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January 13, 2004

Dumping on Fashion Photography

Slate the other day featured a slide show with images titled "The Decline of Fashion Photography", with the subhead "An Argument in Pictures" by Karen Lehrman. Lehrman's main point is that fashion photography has been in decline for the last 30 years, and she provides numerous examples of what she considers "good" and "bad" fashion photography to support her broad and pointed assertions, as well as offering some reasons for what makes current fashion images so dreary.

This is the second slide show essay/polemic I've seen from Ms. Lehrman...she did a similar piece called "Interior Anti-Design" for Slate last year. I found that presentation on design somewhat more enjoyable than her current one, possibly because I know a lot less about interior design. But in both her critiques on modern design and fashion photography, she takes to task current practitioners for their overt aspirations/pretensions to creating "art", and ignoring the fundamental attributes of their respective disciplines.

Let me start with what I found worthwhile about Lehrman's latest piece. First off, I enjoy seeing fashion photography treated as a subject worthy of serious discussion and aesthetic appreciation...it's given short shrift too often in serious dicussions of photography. Secondly, I give Lehrman brownie points for the current photographers she *does* like -- Sarah Moon is one of my absolute favorites (as the name of this blog makes clear), and I certainly enjoy Paulo Roversi as well. And I do credit her as well for her taste in art directors...can't do much better than Alexey Brodovitch and Alexander Liberman. In general, I like the images Lehrman has chosen as "good" images...they're excellent examples of the craft.

But when it comes to taking aim at her targets (all those bad, glory-seeking, poorly qualified, pretentious modern fashion photographers)...well, Lehrman's about as graceful as a blindfolded three year old swinging at a pinata. To be fair, there's not a lot of room for nuance in the format she's chosen to make her arguments...28 short pithy statements with accompanying photographs is basically a pamphlet. But even taking this into account, she's aims too broadly and wildly, and the lack of depth in her arguments and peculiar choice of images in some cases weaken her polemic.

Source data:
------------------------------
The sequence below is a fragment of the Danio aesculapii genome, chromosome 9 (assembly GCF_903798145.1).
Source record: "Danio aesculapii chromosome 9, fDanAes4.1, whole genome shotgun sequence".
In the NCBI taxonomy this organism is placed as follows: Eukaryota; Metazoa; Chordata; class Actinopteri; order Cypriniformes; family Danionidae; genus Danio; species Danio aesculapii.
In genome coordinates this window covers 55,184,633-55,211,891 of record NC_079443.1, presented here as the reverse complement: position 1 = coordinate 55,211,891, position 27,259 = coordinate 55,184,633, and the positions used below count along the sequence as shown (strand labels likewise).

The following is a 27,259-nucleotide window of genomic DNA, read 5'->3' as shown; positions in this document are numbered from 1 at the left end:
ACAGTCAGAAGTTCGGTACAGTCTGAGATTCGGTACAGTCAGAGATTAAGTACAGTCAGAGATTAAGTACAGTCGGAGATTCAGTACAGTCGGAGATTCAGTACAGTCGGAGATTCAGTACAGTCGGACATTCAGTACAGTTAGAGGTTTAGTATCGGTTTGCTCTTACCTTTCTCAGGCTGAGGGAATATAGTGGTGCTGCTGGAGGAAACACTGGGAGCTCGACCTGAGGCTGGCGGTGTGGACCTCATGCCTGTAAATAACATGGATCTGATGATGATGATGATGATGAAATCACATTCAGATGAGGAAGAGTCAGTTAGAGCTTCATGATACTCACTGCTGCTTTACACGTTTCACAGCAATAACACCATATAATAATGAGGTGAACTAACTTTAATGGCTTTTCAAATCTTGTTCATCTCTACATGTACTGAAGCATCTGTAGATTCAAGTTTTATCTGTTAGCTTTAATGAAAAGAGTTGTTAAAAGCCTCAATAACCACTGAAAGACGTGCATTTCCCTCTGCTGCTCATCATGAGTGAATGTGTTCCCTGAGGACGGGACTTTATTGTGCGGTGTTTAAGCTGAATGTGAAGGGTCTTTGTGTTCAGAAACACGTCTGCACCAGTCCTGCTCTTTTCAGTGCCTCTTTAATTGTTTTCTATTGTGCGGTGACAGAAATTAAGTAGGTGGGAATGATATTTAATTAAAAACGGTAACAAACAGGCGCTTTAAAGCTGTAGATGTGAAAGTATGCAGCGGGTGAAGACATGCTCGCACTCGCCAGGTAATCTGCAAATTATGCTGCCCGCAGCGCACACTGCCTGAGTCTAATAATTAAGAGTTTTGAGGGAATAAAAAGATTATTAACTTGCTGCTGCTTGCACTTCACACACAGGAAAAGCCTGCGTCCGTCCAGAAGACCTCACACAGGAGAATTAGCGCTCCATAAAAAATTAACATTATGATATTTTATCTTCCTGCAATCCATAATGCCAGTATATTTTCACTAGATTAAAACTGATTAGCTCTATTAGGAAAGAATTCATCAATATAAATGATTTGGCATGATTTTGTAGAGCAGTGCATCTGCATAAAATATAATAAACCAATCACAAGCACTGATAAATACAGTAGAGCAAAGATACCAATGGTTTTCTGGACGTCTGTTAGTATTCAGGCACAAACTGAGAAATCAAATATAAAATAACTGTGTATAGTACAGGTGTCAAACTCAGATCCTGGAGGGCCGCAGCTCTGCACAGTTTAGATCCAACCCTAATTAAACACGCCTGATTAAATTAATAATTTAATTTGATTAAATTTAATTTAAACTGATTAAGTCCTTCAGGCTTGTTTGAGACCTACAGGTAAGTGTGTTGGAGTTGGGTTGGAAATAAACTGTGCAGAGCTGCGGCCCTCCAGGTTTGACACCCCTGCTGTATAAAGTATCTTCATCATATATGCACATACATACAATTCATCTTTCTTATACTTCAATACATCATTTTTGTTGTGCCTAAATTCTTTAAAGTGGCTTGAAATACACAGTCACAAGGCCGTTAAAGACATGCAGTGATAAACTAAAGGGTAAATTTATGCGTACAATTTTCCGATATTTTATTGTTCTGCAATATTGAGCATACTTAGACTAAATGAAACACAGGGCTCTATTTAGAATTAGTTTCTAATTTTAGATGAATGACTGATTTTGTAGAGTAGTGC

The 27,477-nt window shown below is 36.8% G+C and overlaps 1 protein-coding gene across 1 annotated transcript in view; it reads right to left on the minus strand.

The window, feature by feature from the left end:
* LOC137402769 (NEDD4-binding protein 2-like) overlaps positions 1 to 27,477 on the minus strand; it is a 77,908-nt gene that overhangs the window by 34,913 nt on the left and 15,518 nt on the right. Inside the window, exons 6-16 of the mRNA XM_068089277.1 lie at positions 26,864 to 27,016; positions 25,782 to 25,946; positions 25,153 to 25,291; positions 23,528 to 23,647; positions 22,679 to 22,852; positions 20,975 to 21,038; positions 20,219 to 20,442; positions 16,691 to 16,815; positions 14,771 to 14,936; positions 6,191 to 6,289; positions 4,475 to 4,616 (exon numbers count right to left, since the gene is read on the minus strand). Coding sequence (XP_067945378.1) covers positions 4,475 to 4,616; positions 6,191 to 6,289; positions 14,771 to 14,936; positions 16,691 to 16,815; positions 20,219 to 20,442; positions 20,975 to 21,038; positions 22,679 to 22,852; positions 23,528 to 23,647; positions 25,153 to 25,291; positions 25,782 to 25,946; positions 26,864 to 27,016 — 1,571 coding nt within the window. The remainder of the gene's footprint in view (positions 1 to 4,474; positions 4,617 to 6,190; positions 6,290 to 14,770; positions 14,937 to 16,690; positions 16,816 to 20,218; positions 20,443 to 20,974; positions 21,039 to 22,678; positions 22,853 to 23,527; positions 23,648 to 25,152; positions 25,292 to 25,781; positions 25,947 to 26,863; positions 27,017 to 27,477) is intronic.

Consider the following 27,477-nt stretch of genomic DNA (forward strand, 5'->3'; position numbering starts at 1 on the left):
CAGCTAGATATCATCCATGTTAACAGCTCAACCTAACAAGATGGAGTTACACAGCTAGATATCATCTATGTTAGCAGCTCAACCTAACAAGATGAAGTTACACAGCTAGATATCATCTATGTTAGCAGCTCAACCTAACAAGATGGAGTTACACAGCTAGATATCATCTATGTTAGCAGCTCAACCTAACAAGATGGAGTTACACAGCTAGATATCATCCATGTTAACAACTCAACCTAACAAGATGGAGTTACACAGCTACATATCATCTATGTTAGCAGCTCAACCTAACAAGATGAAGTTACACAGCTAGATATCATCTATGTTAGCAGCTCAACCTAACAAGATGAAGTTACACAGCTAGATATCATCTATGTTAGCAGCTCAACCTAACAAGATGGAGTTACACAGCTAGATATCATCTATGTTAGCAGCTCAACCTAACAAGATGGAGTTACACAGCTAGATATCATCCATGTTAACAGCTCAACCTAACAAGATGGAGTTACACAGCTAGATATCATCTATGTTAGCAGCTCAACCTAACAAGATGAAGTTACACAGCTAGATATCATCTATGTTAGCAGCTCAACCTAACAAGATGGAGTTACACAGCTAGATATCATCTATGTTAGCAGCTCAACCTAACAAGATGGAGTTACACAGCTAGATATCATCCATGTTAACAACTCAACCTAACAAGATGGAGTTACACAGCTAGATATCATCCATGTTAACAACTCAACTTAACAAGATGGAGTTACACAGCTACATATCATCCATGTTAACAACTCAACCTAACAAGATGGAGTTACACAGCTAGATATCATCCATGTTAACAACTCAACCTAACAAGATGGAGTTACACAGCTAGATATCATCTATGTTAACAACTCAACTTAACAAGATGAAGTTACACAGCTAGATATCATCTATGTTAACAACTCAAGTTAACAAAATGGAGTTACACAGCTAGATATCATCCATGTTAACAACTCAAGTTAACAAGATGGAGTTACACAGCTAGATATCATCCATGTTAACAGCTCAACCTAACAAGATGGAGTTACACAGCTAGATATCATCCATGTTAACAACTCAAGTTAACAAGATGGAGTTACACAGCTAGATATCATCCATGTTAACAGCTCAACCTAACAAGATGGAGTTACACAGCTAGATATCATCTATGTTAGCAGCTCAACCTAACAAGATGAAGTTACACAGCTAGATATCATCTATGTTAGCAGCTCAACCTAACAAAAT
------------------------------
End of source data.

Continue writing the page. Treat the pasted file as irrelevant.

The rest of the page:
Some examples:

"Beauty has not been highly valued in the art world in general for the past few decades, and even in much of the fashion world"

This is a broad statement that speaks more to neoconservative aesthetics than it does to any realistic or meaningful description of current fashion or art. If Lehrman were a little clearer or more nuanced regarding what she considers "beauty", she might be able to carry her argument, but the examples she provides only make her look reactionary. Relativistic ideas of beauty may have been carried out too far in some areas of art and fashion, but Lehrman doesn't exactly earn our trust as an absolute judge of what is right and beautiful by drawing the line arbitrarily at 30 years ago. ("things were so much bett-ah in the old days, dahling")

"Fashion photography isn’t obligated to take readers into an elegant fantasyland, though that certainly was nice. But it should be different from photojournalism, and especially photojournalism concentrating on society’s dark side."

Uh, OK. Small problem, though...the way fashion photography is coded, it inherently raises questions about the realities it presents to the viewer. Yes, sometimes a pretty picture of a woman in fabulous clothes is just that, but whether it's an overt fantasy layout in someone's mansion or a street scene with young people, the fashion photography I'm familiar with and see in today's magazines still looks miles away from photojournalism. The fact that a fashion image is more overtly photojournalistic in style still makes it very different from photojournalism, and can still make it very compelling.